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A few weeks ago several of us were waiting on Zoom for the rest of the team to join us for our monthly Board meeting, and the casual conversation was going something like this:

“How are you doing?”

“Well… I’m okay as long as ________ [fill in the blank]. How about you?”

“Well, let me tell you… I’d be fine if only ___________ [fill in the blank].”

It became a shtick as we realized quickly that we all had some version of this. We laughed about it as a check-in question:

What is your provisional “AS LONG AS” or “IF ONLY” —? The former props up a dicey and tenuous satisfaction. The latter stands in the way of it.

It’s good to ask, I think. Because most of the time we impose such stipulations on ourselves without even noticing that we’re doing it.

Our “AS LONG AS”s are the conditions to which we cling, trying to maintain something like an even keel. As long as we don’t turn on the news. As long as we don’t think about money. As long as we don’t lose our temper and get into an argument. As long as we don’t have to go to the big box store…. The problem with this is, if our OKAY-ness depends upon an “as long as,” we’re trapped by the millions of limitations of life, and it becomes at best an obstacle course and at worst a prison.

The “IF ONLY”s may be even harder to deal with.   They put our fulfillment, happiness, and contentment into a time and place that simply can’t be here and now.   I don’t know when or how, but definitely not here and now; this can’t be it.  Our good is always and forever something else.  We can’t access it unless or until things are different from how they are.  If only I were younger.  If only I wasn’t tired all the time.  If only I didn’t have this onerous project or person to deal with.  If only the government weren’t such a shitshow.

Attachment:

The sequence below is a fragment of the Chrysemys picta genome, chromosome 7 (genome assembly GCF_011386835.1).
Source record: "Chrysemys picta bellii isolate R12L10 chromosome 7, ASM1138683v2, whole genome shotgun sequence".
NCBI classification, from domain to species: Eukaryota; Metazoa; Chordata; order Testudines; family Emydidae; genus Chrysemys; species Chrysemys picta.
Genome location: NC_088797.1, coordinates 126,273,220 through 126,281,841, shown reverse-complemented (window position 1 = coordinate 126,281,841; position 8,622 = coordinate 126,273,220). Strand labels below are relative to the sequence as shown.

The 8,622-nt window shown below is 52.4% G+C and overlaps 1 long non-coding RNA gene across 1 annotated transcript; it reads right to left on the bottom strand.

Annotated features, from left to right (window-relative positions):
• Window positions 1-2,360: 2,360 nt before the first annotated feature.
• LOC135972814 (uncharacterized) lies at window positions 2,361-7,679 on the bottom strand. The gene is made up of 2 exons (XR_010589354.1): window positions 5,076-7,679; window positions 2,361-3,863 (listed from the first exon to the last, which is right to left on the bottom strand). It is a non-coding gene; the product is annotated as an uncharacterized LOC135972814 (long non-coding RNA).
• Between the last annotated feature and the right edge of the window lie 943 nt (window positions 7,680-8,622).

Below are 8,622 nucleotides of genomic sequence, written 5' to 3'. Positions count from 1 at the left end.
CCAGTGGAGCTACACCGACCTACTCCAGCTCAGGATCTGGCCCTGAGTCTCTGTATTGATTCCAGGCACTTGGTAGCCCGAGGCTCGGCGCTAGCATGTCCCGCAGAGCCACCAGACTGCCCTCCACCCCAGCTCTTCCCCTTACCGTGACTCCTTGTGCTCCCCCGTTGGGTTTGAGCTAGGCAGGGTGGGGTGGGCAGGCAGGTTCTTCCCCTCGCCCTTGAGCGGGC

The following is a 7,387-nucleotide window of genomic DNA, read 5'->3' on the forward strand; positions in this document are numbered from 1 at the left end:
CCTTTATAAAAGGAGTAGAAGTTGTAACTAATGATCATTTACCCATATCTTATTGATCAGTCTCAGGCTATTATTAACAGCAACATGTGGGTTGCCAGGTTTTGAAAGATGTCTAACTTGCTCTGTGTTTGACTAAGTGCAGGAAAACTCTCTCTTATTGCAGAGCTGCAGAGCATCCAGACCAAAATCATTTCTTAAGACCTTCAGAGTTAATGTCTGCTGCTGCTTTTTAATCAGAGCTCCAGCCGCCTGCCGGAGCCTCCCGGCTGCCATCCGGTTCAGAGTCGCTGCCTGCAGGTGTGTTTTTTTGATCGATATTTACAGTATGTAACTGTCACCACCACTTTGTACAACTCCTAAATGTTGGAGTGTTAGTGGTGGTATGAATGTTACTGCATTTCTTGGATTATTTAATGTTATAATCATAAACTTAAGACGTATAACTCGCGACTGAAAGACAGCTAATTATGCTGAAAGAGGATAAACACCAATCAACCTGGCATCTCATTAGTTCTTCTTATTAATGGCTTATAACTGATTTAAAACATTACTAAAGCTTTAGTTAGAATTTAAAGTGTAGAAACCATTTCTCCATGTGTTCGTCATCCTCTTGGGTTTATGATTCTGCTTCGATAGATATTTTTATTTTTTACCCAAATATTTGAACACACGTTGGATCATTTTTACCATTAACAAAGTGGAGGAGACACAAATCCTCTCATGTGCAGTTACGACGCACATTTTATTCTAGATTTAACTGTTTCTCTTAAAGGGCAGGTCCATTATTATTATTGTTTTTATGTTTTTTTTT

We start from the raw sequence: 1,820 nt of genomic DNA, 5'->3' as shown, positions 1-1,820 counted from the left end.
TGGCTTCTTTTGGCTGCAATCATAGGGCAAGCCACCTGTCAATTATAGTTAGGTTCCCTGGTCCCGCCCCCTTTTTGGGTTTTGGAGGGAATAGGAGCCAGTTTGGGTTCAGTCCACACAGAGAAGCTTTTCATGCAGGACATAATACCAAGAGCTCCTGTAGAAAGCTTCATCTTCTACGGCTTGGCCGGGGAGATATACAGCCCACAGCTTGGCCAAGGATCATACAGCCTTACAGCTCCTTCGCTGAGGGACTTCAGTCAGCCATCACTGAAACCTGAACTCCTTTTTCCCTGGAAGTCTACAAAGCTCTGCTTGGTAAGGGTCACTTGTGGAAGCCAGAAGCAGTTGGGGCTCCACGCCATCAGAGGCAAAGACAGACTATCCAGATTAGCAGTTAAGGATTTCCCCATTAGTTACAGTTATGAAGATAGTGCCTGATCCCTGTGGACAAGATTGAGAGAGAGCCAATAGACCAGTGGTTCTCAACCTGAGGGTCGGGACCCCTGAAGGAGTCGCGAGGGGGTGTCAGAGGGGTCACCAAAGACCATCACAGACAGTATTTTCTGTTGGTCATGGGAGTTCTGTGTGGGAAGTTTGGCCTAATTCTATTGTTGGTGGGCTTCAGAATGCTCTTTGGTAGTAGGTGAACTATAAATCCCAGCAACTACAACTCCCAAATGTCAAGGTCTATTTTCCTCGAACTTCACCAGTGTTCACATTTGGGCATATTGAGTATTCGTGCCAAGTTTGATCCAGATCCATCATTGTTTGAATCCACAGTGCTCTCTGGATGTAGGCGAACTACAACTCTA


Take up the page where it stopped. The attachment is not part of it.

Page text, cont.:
Oh boy, for sure, I’ve got a million of my own versions of both of these! I suspect that we all do. There’s something in here about humans’ basic orientation to the world. It probably started out biological and evolutionary, and has become psychological and sociological — we have a contentious, hostile, shaky, and uncertain relationship with our own lives.

If things are good, or at least good enough, if they’re okay, then instinct tells us that we’d better keep still right where we are and not tempt fate. Don’t make any sudden movements or it could all come crashing down around us. (That’s AS LONG AS).

If things aren’t good, or at least aren’t as good as we’d like, then how can we possibly be content?! There’s always something that could be better, that should be different. And until that condition is met, of course we’re going to be dissatisfied. (That’s IF ONLY).

The biggest impossibility in all of this is that our IF ONLY usually crashes right up against our don’t-upset-the-apple-cart inertia of AS LONG AS. So we get stuck — feeling unclear and frustrated.

In spiritual teachings the world over, there’s a distinction that gets made between the Unconditional and Conditional. Usually, the Unconditional is elevated as the spiritual ideal, the absolute and infinite, the divine or heavenly reality of things. The Conditional is this — this material world, time and space, limitation and restriction, human experience and suffering.